Exploring Mauritius Resorts
Mauritius really is an unspoilt Indian Ocean island, highly recommended as a destination for honeymoons, young families or retirement couples. The resorts are excellent, the service wonderful, the rooms thoroughly thought through, and the food is local, fresh and delicious.
Four Seasons Resort
My first resting spot, the glamorous Four Seasons Resort, lies on the east coast at Anahita. It opened in 2008 and is comprised of different grades of villa – all thoroughly thought through. It's classy. It's all bridges, bicycles and buggies along fresh concrete alleyways. Perfect for kids as well as perfunctory for the demands on the staff. It attracts chiefly a British clientele though Dutch, French, Chinese and Koreans make up most of the rest.
The hotel's own golf course, it's original raison d’être, was designed by Ernie Els while the one opposite on the Île aux Cerfs was by Bernhard Langer. The hourly option of a boat shuttle to the Île aux Cerfs is highly recommended. Here I stepped off the quay into a secluded cove only minutes away. A truly idyllic paradise.
The whole stretch of beach to myself. Bliss!
Lux Le Morne
At my next hotel, Lux Le Morne, the rooms have a neutral décor. Lots of decking, wood and white with no need mercifully for any embellishment. The foyer is cool and clean.
Outside my rooms the gardeners play ‘hook and catch' with coconuts using an averruncator (a long stick with shears for cutting high branches). Next to them there's even a “Tree of Wishes” on which guests tag notes containing their personal dreams.
And for parents there is the relief of islands in the middle of creatively shaped swimming pools from which to watch over their kids' safety from all angles. Perfect for a young family.
The Cenizaro Residence
The rooms at The Residence have beautiful white shutters and outside there are gazebos for quiet contemplation. The few lights on the trees at night make the leaves flow like an orchestra as the palm trees flutter. A perfect environment for dining in the choice of two restaurants: The Plantation, the lovely airy outdoor hall of an original planter's house by the beach which has a menu befitting a gourmet. And The Verandah which offers the right variety as a highclass buffet for those who typically stay more than a week.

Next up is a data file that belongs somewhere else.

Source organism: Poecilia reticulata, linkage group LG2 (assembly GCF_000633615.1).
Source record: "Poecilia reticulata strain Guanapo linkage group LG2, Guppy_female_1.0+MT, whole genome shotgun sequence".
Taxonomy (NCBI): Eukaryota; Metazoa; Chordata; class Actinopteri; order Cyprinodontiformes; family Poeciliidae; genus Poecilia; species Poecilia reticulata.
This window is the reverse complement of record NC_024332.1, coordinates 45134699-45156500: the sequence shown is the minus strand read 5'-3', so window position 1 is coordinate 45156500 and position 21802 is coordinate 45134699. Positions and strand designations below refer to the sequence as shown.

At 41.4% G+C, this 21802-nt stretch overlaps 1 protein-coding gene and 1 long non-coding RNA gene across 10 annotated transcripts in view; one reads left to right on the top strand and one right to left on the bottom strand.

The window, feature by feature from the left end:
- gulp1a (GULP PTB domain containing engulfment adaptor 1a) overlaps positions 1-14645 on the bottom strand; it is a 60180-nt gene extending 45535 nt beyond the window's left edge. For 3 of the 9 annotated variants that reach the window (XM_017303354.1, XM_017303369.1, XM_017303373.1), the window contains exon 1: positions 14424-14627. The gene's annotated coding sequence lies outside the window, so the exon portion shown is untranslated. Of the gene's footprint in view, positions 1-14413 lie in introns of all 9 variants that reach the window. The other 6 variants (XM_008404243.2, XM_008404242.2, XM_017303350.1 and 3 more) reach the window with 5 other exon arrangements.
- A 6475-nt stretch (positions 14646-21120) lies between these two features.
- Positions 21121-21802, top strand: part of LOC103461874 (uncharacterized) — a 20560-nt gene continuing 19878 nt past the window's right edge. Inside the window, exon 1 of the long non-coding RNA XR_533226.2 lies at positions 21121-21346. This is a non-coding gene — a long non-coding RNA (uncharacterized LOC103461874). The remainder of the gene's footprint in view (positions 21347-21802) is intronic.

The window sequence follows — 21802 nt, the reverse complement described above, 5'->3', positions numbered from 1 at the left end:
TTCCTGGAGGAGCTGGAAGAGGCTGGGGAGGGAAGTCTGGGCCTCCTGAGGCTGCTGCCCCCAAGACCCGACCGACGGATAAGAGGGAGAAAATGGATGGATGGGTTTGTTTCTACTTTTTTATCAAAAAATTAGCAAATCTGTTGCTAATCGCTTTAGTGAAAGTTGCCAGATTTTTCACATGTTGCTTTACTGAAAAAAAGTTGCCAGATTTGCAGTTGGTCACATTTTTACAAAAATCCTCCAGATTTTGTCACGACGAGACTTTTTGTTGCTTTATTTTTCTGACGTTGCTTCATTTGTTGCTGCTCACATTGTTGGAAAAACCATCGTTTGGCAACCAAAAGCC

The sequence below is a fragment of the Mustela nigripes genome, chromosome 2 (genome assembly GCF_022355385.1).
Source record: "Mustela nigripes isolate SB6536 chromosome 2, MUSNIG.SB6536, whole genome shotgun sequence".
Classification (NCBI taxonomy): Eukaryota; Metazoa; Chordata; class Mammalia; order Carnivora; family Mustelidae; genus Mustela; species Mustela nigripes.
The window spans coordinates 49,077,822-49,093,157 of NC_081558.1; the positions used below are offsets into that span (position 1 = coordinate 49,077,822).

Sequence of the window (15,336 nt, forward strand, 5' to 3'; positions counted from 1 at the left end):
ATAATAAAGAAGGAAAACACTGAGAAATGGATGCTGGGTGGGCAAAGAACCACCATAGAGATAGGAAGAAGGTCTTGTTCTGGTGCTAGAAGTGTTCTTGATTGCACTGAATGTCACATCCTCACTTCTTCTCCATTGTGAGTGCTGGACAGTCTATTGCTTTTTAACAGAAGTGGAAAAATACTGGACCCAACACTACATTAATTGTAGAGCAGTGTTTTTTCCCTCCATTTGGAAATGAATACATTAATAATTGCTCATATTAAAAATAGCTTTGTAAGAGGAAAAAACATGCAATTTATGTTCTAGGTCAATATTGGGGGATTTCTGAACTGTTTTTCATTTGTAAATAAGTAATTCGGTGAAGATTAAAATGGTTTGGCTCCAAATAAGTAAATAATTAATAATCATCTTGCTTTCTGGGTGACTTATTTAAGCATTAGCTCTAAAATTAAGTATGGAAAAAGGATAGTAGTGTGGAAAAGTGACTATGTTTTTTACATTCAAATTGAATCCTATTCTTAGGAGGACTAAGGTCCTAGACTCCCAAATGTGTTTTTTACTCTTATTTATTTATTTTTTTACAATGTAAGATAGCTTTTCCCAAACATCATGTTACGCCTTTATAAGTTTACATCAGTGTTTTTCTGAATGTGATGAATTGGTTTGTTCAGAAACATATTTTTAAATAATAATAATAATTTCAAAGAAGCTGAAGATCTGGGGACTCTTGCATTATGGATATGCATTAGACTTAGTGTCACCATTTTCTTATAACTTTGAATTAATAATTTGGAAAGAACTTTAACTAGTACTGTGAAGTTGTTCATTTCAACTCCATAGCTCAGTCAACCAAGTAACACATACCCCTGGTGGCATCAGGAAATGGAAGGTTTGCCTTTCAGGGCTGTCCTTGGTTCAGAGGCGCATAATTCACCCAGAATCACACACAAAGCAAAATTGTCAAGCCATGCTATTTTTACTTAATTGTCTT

All felt invigorating and new, even though The Residence Mauritius has been open for eighteen years. It's the English who are the main punters who typical stay for two weeks. And now increasingly come the Chinese, typically for only five days and only ever the once. I wish I had had two weeks here.
The Hideaways – Stargazer
So on to my final place to stay – membership of The Hideaways Club Classic Collection portfolio gives one access to properties all over the world. It's perfect for someone who doesn't want to be restricted to one location or have the hazzle of maintenance. As tennis player Tim Henman says, “With the Hideaways Club I have a wide variety of beautiful properties in stunning locations that I can use year round, plus the potential growth of my investment.”
The master bedroom is the only upstairs room and being the only distinguishing feature from the other Mauritian Hideaways property called Hibiscus. Stargazer was built in 2011 as part of Heritage Villas it gave me free access to the Golf Course, Hotels Awani and Telfair and to the C Beach Club (C for Coast and the “Place to C, the place to B” being the chant)! All very spoiling on a very unspoilt island!
Idyllic coral sand beach at Four Seasons Resort.
Hole number 10 at the Four Seasons signature golf course. The creatively shaped swimming pool at Lux Le Morne.
About the author: Adam Jacot de Boinod worked for Stephen Fry on the first series of QI, the BBC programme. While researching this article, Adam had support from Priority Pass, Gatwick Express, and the Holiday Place (www.holidayplace.co.uk).
The Colonial Ocean Front-Suite at The Residence.
The Plantation Restaurant at The Residence overlooking the sea. The Hideaways Club Hiniscus at Bel Ombre Maurtitius.